Real estate industry experts are still learning how the coronavirus (COVID-19) has affected the housing market and identifying trends that may last for a while. For one thing, homes are a lot more expensive than they were before the pandemic, but not everywhere.
In August, pending home sales were up 26 percent year-over-year, and homes sold almost as fast as they could be listed. More than 45 percent of homes that went under contract had an accepted offer within the first two weeks on the market, a trend that has held relatively steady for the last 17 weeks.
Housing experts are in general agreement that the effects of the pandemic are driving sales and pushing up prices. With people spending so much time at home, there is increasing demand for homes with more indoor and outdoor space.
With millions of people now able to work from anywhere, it’s no longer necessary to live within commuting distance of the office -- or what used to be the office. Because of that, housing markets like New York and San Francisco -- two of the most expensive U.S. housing markets -- have seen median home prices decline since the pandemic.
Analyst Troy Ludtka with Natixis, an investment banking firm, told USA Today that these trends have bolstered home sales, and there’s little reason to believe the teleworking shift won’t at least partly continue even after the pandemic has subsided.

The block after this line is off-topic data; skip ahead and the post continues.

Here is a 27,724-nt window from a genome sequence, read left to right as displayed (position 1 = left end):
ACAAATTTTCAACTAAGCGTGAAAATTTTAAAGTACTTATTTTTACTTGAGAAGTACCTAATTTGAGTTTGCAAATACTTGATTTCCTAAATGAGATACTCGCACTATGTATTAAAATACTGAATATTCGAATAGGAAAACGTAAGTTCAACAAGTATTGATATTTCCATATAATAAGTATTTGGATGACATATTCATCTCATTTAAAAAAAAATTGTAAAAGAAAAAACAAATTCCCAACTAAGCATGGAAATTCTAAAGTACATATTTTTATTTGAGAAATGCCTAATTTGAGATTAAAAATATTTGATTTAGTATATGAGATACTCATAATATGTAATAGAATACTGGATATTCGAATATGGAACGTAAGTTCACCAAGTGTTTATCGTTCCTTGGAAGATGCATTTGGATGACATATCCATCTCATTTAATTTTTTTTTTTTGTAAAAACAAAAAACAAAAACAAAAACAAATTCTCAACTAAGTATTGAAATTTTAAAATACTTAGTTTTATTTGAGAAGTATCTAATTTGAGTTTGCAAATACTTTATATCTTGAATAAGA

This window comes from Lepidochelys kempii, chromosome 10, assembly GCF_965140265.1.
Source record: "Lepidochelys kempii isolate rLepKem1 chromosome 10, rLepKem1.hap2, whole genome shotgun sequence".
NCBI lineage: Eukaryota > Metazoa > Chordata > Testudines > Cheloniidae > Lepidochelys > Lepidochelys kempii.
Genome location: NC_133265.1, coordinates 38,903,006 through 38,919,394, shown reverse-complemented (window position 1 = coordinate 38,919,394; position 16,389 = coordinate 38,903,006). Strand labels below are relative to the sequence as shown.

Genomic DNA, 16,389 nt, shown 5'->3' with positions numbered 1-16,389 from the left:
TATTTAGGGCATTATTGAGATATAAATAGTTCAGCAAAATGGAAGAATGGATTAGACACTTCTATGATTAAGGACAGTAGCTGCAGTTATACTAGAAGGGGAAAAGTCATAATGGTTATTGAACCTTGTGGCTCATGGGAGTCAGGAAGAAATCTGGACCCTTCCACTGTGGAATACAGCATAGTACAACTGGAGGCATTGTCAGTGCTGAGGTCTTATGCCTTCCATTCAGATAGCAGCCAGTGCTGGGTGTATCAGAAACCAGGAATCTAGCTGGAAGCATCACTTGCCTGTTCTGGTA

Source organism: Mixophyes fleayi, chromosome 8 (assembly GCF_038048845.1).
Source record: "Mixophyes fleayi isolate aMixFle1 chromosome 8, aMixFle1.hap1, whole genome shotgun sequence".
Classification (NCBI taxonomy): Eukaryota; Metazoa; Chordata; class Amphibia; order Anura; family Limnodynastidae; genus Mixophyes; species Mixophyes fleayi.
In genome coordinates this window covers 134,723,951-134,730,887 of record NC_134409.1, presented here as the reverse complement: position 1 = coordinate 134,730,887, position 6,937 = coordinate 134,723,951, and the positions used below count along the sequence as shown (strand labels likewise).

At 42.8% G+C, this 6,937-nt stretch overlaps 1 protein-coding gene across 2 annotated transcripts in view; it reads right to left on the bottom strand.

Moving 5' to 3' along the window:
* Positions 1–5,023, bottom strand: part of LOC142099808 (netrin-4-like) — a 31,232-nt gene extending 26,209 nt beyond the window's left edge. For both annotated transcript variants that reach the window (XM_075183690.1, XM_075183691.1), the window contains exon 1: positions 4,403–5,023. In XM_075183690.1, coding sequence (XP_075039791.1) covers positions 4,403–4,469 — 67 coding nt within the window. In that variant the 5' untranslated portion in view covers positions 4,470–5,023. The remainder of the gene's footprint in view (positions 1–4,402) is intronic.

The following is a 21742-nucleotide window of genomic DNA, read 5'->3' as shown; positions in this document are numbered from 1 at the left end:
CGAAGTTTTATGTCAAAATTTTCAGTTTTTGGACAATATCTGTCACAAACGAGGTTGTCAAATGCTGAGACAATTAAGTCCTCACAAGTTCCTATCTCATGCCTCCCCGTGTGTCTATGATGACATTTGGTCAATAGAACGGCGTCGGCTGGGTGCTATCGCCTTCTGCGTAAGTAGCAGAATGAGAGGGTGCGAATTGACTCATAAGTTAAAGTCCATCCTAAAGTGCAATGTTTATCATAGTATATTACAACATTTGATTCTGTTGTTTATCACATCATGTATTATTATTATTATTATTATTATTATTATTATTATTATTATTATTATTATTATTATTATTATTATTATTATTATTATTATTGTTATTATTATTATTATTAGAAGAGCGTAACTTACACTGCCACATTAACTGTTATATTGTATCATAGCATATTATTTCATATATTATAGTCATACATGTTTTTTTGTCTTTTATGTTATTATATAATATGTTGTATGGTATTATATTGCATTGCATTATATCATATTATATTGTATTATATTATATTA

COVID-19 seems to have produced a reverse image of the housing market. Before the pandemic, urban real estate was quickly appreciating in value while rural homes went begging. Now, rural and suburban properties are selling quickly, resulting in faster-rising prices.
New demand for luxury homes
Before the pandemic, the strongest demand was for entry-level housing. Now, the Redfin report shows that large luxury homes are in demand.
“Large, expensive, luxury homes are taking up a bigger share of the homes that are selling, which is driving a high growth rate for the median sale price," said Redfin chief economist Daryl Fairweather. "Remote work is increasing demand from affluent people, while middle-income people are more often expected to do their jobs in-person, and many have been affected by furloughs and shutdowns."
Real estate professionals advise that people considering a home purchase should be prepared to act quickly once they find a property they like. However, buyers shouldn’t expect to engage in a lot of negotiation. The average sale-to-list price ratio, which measures how close homes are selling to their asking prices, rose to 99.4 percent—an all-time high and 1.2 percentage points higher than a year earlier.
It’s also critical to get pre-approved by a lender before making an offer on a property. Obtaining a pre-approval letter will tell the seller you are serious and that your offer should be considered.